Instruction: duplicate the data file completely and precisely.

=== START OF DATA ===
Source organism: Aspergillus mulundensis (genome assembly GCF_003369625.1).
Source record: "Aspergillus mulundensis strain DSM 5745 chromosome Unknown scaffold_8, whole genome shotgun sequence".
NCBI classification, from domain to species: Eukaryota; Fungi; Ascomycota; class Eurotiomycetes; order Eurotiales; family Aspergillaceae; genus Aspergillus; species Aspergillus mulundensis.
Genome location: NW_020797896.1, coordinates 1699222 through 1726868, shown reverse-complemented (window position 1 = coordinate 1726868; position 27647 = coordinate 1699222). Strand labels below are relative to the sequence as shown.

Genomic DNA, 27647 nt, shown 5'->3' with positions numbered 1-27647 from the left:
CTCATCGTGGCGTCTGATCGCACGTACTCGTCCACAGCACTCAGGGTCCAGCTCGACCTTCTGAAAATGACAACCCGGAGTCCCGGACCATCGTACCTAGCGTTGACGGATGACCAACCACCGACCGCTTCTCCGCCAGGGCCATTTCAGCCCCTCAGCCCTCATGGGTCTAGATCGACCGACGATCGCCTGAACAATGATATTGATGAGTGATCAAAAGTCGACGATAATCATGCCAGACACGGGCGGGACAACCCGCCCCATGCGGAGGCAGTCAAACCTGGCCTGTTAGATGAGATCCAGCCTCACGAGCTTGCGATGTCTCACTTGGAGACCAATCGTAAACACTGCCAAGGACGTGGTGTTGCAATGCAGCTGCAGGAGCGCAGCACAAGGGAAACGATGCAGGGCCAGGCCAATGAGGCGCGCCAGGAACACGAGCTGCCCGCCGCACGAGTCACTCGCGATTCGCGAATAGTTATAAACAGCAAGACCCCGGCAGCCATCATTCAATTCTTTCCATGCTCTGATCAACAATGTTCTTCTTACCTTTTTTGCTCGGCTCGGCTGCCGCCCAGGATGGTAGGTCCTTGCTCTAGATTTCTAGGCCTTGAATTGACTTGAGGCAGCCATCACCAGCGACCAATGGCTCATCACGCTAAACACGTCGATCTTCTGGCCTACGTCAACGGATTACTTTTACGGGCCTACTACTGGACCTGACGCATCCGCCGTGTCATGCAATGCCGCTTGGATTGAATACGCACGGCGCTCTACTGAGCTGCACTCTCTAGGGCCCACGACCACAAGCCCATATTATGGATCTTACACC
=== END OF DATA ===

Source organism: Aspergillus mulundensis (genome assembly GCF_003369625.1).
Source record: "Aspergillus mulundensis strain DSM 5745 chromosome Unknown scaffold_8, whole genome shotgun sequence".
NCBI classification, from domain to species: Eukaryota; Fungi; Ascomycota; class Eurotiomycetes; order Eurotiales; family Aspergillaceae; genus Aspergillus; species Aspergillus mulundensis.
Genome location: NW_020797896.1, coordinates 1699222 through 1726868, shown reverse-complemented (window position 1 = coordinate 1726868; position 27647 = coordinate 1699222). Strand labels below are relative to the sequence as shown.

Genomic DNA, 27647 nt, shown 5'->3' with positions numbered 1-27647 from the left:
CTCATCGTGGCGTCTGATCGCACGTACTCGTCCACAGCACTCAGGGTCCAGCTCGACCTTCTGAAAATGACAACCCGGAGTCCCGGACCATCGTACCTAGCGTTGACGGATGACCAACCACCGACCGCTTCTCCGCCAGGGCCATTTCAGCCCCTCAGCCCTCATGGGTCTAGATCGACCGACGATCGCCTGAACAATGATATTGATGAGTGATCAAAAGTCGACGATAATCATGCCAGACACGGGCGGGACAACCCGCCCCATGCGGAGGCAGTCAAACCTGGCCTGTTAGATGAGATCCAGCCTCACGAGCTTGCGATGTCTCACTTGGAGACCAATCGTAAACACTGCCAAGGACGTGGTGTTGCAATGCAGCTGCAGGAGCGCAGCACAAGGGAAACGATGCAGGGCCAGGCCAATGAGGCGCGCCAGGAACACGAGCTGCCCGCCGCACGAGTCACTCGCGATTCGCGAATAGTTATAAACAGCAAGACCCCGGCAGCCATCATTCAATTCTTTCCATGCTCTGATCAACAATGTTCTTCTTACCTTTTTTGCTCGGCTCGGCTGCCGCCCAGGATGGTAGGTCCTTGCTCTAGATTTCTAGGCCTTGAATTGACTTGAGGCAGCCATCACCAGCGACCAATGGCTCATCACGCTAAACACGTCGATCTTCTGGCCTACGTCAACGGATTACTTTTACGGGCCTACTACTGGACCTGACGCATCCGCCGTGTCATGCAATGCCGCTTGGATTGAATACGCACGGCGCTCTACTGAGCTGCACTCTCTAGGGCCCACGACCACAAGCCCATATTATGGATCTTACACC